McCartney doesn't seem to have this problem, so why do I?

McCartney doesn’t seem to have this problem, so why do I?

Newton’s First Law says that a body at rest wants to stay at rest. When applied to guitar playing, and learning new things, our natural inclination is to do nothing. That is easy! You already have a pool of knowledge, so it is time to draw from it! Problem with this is that if you write songs, at some point your 22nd song will sound a lot like your 3rd. Yes, bands and musicians have made careers out of recycling ideas over and over (put on your schoolboy uniform and think hard), but these days, the more you know, the better equipped you are to Tell Your Own Story.


3d-printed guitars are certainly outside the box.

3d-printed guitars are certainly outside the box.

The problem arises when we pickup up our guitars and immediately start playing what we know. Of course I do! It rocks! My hands know exactly where to go! Everybody thinks I am so cool because of my rockin’ licks!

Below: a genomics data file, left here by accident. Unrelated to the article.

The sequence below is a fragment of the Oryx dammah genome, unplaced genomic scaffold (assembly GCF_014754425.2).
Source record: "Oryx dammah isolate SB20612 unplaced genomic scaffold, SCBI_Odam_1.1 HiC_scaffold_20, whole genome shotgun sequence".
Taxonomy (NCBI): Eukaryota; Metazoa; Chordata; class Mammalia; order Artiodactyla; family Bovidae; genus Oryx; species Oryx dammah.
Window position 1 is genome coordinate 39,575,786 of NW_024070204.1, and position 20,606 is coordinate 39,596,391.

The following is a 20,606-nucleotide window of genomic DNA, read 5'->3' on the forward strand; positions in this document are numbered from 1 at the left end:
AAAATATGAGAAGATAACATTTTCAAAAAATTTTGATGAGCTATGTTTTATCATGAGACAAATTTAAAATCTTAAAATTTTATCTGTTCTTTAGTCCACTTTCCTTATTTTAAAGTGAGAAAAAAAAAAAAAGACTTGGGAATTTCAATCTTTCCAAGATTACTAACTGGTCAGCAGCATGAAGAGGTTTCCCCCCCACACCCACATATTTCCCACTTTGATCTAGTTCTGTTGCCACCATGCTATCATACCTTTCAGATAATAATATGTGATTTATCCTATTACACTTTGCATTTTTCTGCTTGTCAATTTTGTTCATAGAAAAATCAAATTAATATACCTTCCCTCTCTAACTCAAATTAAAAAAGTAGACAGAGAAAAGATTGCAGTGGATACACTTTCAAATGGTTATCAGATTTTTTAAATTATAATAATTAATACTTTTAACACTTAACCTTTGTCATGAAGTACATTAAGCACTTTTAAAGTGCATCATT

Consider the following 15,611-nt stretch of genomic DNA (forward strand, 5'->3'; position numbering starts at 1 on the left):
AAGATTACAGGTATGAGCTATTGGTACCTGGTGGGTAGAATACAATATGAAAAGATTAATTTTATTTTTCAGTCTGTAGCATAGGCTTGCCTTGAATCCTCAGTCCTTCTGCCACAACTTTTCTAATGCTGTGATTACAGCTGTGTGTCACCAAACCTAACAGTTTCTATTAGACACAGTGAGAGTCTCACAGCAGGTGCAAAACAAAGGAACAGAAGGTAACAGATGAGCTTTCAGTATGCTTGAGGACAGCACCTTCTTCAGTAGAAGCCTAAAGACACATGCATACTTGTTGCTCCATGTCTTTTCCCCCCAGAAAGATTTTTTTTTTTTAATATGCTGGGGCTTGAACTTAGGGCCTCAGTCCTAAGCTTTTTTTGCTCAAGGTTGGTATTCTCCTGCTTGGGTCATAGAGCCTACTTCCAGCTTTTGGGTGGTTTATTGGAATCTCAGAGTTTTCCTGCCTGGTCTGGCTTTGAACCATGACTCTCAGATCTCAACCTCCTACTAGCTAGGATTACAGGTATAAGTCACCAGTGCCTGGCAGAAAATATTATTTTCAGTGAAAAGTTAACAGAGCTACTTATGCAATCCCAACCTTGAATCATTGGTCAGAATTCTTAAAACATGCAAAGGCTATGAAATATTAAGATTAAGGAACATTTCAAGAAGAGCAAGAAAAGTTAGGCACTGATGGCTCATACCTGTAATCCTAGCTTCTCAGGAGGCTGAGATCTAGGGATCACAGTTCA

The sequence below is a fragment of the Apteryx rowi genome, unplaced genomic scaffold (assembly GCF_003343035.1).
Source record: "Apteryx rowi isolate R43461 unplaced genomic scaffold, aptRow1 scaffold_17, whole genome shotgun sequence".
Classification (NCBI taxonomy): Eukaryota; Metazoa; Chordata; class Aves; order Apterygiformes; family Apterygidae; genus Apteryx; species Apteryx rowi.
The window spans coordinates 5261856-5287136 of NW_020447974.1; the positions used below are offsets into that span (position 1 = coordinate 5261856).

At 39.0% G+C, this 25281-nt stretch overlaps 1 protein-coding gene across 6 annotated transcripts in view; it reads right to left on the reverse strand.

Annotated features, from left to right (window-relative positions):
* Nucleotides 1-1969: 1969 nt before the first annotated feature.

But this is the problem. If we always stay in our comfort zone, we never want to leave. Soon 20 years go by, and we are still the same player as we were 20 years ago. Same solos, same intros we play, same cool showpiece we practiced like crazy…20 years ago. If we want to be better players, we might want to start doing something now that stimulates creativity. The idea is that if we take ourselves outside of what is comfortable, we realize what we know is inadequate. And, if we don’t see a teacher who should regularly do this, we have to do it ourselves.


New musical situations are challenging, but fun. Yeah, we feel like we are in 2nd grade when playing over an unfamiliar chord progression, or might not quite have our tone perfect for playing classic metal, but you will get there, and acquire more tools in the process. Here are a few ideas:

  • Play in unfamiliar keys. Blues in F, or metal in Eb (without retuning)
  • Retune your guitar to something different, or play in standard tuning if you always downtune.
  • Use the neck pickup and your tone control
  • Use the clean channel.
  • Set up your effects in a random order
  • Get a looping pedal and practice improvising over unfamiliar chords.
  • Try a different pickup than you would normally choose.
  • Listen to different music and find something you like in it
  • Write using a capo. Record parts on that song without using a capo.
  • Learn very basic keyboards- it will change how you view the guitar
  • Avoid riffs or power chords in the next song you write